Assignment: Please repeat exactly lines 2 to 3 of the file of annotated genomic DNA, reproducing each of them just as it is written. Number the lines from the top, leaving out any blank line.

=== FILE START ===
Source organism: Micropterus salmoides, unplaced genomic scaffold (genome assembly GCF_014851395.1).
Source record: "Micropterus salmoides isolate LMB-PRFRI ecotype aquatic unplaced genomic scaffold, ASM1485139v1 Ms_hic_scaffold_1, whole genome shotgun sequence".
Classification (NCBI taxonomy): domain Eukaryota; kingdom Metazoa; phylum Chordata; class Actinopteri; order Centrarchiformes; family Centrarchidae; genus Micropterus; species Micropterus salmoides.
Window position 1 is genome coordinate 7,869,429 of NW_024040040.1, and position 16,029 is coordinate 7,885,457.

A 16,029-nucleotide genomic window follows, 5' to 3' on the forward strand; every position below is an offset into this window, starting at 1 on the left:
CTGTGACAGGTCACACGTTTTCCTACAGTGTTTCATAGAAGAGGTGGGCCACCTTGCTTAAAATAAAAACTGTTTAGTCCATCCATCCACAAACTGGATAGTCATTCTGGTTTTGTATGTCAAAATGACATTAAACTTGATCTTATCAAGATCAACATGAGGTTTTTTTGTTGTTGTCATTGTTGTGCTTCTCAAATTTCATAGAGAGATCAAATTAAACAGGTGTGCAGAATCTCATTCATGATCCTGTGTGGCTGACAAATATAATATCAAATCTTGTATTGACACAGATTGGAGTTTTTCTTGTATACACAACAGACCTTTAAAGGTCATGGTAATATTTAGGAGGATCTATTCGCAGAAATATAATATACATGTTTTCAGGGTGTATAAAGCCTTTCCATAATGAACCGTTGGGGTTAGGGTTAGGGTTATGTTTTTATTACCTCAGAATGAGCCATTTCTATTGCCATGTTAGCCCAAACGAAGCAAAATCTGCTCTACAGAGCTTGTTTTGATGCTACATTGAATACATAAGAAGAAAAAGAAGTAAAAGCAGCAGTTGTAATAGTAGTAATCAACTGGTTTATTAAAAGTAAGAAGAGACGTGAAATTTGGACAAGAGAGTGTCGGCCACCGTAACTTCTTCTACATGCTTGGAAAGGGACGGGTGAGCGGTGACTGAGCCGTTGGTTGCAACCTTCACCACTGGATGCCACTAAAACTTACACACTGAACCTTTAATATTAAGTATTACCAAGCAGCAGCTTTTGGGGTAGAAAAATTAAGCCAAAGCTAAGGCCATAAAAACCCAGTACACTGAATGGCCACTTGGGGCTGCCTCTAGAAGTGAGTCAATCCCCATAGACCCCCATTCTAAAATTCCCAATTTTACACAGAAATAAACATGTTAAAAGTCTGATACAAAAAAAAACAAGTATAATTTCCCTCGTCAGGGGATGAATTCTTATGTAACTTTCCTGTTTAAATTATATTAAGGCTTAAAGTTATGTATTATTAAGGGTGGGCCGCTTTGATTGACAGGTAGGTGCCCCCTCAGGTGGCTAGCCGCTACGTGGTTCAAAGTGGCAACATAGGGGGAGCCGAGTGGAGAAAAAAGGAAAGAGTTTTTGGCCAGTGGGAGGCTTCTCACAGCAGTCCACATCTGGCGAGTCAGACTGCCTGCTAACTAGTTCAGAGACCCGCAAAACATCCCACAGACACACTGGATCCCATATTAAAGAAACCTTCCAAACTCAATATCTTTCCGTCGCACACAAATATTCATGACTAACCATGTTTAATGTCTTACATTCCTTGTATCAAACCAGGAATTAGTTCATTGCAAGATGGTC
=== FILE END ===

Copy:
Source record: "Micropterus salmoides isolate LMB-PRFRI ecotype aquatic unplaced genomic scaffold, ASM1485139v1 Ms_hic_scaffold_1, whole genome shotgun sequence".
Classification (NCBI taxonomy): domain Eukaryota; kingdom Metazoa; phylum Chordata; class Actinopteri; order Centrarchiformes; family Centrarchidae; genus Micropterus; species Micropterus salmoides.